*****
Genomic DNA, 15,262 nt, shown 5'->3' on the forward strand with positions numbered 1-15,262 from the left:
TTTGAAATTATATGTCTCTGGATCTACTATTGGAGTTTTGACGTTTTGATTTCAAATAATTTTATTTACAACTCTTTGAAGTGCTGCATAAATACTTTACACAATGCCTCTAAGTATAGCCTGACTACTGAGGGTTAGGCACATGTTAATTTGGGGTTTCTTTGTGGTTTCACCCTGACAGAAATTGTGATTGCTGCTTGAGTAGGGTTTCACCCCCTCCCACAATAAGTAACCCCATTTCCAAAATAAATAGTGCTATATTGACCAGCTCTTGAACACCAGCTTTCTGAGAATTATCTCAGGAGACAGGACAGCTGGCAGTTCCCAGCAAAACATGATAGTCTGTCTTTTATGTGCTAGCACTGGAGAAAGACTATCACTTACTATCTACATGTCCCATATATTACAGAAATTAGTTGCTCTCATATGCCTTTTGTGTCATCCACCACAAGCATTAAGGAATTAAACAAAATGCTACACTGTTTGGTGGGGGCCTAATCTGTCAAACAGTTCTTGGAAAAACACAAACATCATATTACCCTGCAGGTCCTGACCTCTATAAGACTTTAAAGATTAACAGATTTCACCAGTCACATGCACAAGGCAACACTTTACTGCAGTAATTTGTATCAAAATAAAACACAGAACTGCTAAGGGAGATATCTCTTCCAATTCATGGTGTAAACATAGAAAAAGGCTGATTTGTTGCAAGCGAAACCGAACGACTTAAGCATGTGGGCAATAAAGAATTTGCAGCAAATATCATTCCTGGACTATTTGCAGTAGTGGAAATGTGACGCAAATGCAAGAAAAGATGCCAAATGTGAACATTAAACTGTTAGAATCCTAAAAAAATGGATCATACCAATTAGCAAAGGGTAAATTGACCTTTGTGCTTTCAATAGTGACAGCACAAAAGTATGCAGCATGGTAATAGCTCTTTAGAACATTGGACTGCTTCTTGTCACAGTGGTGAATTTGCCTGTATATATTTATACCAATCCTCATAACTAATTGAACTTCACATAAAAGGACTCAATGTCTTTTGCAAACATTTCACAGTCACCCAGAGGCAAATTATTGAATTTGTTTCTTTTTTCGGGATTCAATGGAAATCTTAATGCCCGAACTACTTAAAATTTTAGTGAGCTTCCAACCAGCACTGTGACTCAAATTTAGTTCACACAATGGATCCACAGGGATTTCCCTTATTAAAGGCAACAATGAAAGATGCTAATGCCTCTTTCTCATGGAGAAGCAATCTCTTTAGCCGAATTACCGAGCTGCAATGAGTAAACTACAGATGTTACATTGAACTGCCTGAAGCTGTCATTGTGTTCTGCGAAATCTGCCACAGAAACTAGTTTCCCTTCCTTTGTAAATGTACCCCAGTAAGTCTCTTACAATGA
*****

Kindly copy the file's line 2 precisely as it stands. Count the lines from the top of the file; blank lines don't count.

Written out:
TTTGAAATTATATGTCTCTGGATCTACTATTGGAGTTTTGACGTTTTGATTTCAAATAATTTTATTTACAACTCTTTGAAGTGCTGCATAAATACTTTACACAATGCCTCTAAGTATAGCCTGACTACTGAGGGTTAGGCACATGTTAATTTGGGGTTTCTTTGTGGTTTCACCCTGACAGAAATTGTGATTGCTGCTTGAGTAGGGTTTCACCCCCTCCCACAATAAGTAACCCCATTTCCAAAATAAATAGTGCTATATTGACCAGCTCTTGAACACCAGCTTTCTGAGAATTATCTCAGGAGACAGGACAGCTGGCAGTTCCCAGCAAAACATGATAGTCTGTCTTTTATGTGCTAGCACTGGAGAAAGACTATCACTTACTATCTACATGTCCCATATATTACAGAAATTAGTTGCTCTCATATGCCTTTTGTGTCATCCACCACAAGCATTAAGGAATTAAACAAAATGCTACACTGTTTGGTGGGGGCCTAATCTGTCAAACAGTTCTTGGAAAAACACAAACATCATATTACCCTGCAGGTCCTGACCTCTATAAGACTTTAAAGATTAACAGATTTCACCAGTCACATGCACAAGGCAACACTTTACTGCAGTAATTTGTATCAAAATAAAACACAGAACTGCTAAGGGAGATATCTCTTCCAATTCATGGTGTAAACATAGAAAAAGGCTGATTTGTTGCAAGCGAAACCGAACGACTTAAGCATGTGGGCAATAAAGAATTTGCAGCAAATATCATTCCTGGACTATTTGCAGTAGTGGAAATGTGACGCAAATGCAAGAAAAGATGCCAAATGTGAACATTAAACTGTTAGAATCCTAAAAAAATGGATCATACCAATTAGCAAAGGGTAAATTGACCTTTGTGCTTTCAATAGTGACAGCACAAAAGTATGCAGCATGGTAATAGCTCTTTAGAACATTGGACTGCTTCTTGTCACAGTGGTGAATTTGCCTGTATATATTTATACCAATCCTCATAACTAATTGAACTTCACATAAAAGGACTCAATGTCTTTTGCAAACATTTCACAGTCACCCAGAGGCAAATTATTGAATTTGTTTCTTTTTTCGGGATTCAATGGAAATCTTAATGCCCGAACTACTTAAAATTTTAGTGAGCTTCCAACCAGCACTGTGACTCAAATTTAGTTCACACAATGGATCCACAGGGATTTCCCTTATTAAAGGCAACAATGAAAGATGCTAATGCCTCTTTCTCATGGAGAAGCAATCTCTTTAGCCGAATTACCGAGCTGCAATGAGTAAACTACAGATGTTACATTGAACTGCCTGAAGCTGTCATTGTGTTCTGCGAAATCTGCCACAGAAACTAGTTTCCCTTCCTTTGTAAATGTACCCCAGTAAGTCTCTTACAATGA